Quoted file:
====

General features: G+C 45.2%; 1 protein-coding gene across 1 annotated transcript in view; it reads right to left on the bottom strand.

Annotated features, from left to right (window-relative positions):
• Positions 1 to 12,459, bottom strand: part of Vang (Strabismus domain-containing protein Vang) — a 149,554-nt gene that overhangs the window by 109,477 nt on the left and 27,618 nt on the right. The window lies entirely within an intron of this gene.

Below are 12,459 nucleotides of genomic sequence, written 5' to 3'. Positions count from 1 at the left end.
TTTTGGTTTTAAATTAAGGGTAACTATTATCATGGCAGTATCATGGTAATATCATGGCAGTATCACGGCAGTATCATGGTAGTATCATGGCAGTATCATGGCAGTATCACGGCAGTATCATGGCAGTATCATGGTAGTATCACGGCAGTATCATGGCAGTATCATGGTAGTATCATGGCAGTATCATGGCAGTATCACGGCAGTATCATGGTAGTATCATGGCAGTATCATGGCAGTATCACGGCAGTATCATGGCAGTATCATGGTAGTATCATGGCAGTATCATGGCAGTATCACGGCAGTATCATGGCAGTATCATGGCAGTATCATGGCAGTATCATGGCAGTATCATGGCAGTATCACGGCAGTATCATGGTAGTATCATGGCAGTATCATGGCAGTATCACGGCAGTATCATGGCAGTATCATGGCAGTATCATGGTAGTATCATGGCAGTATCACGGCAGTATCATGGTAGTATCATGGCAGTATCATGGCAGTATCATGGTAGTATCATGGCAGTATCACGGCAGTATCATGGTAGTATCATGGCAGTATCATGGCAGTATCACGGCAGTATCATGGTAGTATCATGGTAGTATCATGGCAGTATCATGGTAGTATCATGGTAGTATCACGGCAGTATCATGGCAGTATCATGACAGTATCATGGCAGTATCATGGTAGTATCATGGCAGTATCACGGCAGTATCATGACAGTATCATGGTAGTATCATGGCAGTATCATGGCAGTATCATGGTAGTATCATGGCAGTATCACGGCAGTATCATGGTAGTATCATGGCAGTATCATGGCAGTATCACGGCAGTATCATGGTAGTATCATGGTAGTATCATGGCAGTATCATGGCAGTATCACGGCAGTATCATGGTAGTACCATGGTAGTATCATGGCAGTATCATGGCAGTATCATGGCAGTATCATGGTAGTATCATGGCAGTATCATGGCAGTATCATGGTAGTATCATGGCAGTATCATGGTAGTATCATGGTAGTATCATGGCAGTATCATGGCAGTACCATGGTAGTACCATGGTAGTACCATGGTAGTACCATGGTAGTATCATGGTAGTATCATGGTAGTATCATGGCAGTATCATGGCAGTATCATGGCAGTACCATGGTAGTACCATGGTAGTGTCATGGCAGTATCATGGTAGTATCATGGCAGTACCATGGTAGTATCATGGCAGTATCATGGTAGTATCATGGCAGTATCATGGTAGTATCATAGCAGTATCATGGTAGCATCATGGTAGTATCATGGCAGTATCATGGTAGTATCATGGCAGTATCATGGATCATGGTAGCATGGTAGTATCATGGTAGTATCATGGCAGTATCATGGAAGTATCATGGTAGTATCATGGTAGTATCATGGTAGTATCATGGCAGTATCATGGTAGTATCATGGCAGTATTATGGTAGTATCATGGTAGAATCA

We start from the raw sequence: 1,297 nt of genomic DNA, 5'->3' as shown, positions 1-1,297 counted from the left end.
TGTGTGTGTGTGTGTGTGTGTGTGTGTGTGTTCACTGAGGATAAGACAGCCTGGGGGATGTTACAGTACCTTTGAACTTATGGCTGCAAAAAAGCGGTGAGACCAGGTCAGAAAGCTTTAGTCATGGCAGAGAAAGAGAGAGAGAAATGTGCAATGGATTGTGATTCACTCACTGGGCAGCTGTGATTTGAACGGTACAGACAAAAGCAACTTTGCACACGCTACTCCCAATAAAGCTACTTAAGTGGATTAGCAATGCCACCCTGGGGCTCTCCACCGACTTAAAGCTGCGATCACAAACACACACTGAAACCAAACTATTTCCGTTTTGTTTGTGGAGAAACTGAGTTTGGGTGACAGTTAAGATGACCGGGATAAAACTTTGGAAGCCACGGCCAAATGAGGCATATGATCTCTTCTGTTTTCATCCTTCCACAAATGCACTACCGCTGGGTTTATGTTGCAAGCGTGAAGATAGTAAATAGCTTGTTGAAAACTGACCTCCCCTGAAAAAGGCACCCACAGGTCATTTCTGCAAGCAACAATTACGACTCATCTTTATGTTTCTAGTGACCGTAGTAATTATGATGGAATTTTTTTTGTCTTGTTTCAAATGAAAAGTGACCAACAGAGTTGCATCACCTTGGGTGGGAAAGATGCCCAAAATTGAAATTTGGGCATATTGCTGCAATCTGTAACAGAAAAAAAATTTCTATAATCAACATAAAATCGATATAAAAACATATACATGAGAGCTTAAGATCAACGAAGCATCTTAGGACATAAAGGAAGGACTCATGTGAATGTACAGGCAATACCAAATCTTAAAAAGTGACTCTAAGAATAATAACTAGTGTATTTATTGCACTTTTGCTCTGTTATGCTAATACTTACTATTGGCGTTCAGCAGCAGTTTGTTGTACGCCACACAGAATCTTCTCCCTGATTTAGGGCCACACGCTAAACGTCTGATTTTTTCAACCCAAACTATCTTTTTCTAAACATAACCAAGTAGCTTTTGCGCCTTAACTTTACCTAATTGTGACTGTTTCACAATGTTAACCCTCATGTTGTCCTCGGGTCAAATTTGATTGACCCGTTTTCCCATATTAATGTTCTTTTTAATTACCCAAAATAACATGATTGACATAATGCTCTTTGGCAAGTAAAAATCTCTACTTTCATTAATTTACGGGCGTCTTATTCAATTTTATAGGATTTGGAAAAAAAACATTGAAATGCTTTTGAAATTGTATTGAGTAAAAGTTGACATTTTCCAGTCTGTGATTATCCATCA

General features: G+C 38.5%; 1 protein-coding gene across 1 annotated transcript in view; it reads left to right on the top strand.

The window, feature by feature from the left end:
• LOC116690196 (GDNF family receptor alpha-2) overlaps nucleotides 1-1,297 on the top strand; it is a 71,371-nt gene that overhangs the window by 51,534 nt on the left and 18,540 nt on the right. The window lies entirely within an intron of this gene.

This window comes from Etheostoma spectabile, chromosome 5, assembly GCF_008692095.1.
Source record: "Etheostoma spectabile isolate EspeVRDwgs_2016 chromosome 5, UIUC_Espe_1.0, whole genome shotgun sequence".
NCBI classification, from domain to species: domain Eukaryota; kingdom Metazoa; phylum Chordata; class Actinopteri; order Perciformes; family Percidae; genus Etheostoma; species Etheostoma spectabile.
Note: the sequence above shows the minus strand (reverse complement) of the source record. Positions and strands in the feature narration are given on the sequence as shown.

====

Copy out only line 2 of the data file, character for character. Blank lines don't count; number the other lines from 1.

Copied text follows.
Annotated features, from left to right (window-relative positions):